A spillover analysis of shocks from US, UK and China on African financial markets
Title: A spillover analysis of shocks from US, UK and China on African financial markets
Citation: Review of development finance, 2013, Vol. 3, No. 4, pp. 169-179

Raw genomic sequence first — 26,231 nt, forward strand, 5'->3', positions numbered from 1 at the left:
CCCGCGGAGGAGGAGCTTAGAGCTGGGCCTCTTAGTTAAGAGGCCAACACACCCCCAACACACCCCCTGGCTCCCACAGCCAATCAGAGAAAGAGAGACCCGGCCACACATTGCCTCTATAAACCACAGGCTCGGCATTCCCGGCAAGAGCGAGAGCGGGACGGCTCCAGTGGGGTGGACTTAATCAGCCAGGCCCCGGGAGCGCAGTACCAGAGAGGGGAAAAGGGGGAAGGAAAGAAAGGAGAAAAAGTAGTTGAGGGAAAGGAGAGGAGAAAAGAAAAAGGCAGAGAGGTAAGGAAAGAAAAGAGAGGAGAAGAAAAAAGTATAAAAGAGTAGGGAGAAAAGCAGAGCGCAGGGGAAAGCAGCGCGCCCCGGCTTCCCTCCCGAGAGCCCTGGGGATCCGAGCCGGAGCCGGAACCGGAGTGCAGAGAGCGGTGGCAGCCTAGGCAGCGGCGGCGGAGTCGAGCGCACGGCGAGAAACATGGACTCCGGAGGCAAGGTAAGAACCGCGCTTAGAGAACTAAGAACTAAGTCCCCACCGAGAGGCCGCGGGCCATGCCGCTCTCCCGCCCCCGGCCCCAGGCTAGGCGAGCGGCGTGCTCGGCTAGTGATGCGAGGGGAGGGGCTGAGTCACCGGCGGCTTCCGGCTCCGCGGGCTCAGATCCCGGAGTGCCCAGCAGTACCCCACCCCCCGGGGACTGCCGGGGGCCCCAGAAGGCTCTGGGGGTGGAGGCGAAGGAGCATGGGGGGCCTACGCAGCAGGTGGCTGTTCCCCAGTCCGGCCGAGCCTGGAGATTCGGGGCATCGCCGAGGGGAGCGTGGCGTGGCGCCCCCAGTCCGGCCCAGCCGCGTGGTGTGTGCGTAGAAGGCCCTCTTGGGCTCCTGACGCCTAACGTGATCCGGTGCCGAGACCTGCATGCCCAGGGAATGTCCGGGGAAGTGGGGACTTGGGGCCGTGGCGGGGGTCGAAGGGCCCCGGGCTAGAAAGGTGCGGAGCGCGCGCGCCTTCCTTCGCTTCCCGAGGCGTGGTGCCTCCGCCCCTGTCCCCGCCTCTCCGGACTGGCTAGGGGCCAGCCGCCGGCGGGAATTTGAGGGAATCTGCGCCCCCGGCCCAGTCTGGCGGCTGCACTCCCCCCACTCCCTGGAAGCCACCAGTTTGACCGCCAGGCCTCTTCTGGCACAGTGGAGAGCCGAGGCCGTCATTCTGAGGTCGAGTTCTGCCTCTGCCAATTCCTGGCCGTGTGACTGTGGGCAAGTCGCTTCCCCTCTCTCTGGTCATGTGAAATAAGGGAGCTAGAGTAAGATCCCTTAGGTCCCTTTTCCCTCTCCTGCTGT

Emerging African financial markets have been recently put forward as an interesting and profitable alternative to diversify risk for international investors. At the same time, they became more integrated with developed financial markets, so that, despite claims that Africa would be sheltered by outside shocks because at the margin of the globalization process, they have been hit by the 2008–09 crisis. This paper analyses the relationships among mature financial markets (US and UK), China, some South Saharan African emerging markets (Botswana, Kenya, Nigeria and South Africa) and two North African countries (Egypt and Tunisia) over the period 2005–2012, focusing on the role of financial markets’ volatility. We study, with the help of a Multiplicative Error fully inter-dependent model (MEM), the dynamics of the financial market volatility (risk), and the interactions with other markets. We present impulse-response functions with a time dependent profile to describe how a volatility shock from one market may propagate to other markets, increasing the fragility of African infant financial markets. Finally, we summarise the role of different markets in propagating risk in the area using a synthetic index (Volatility Spillover Balance) that distinguishes between volatility “creators” and “absorbers”. Our results show that South Africa and US shocks significantly affect African financial markets, and China has recently become more interconnected. Furthermore, while US, Kenya and Tunisia are “net creators” of volatility spillovers, South Africa and China turn out to be net “absorbers”.
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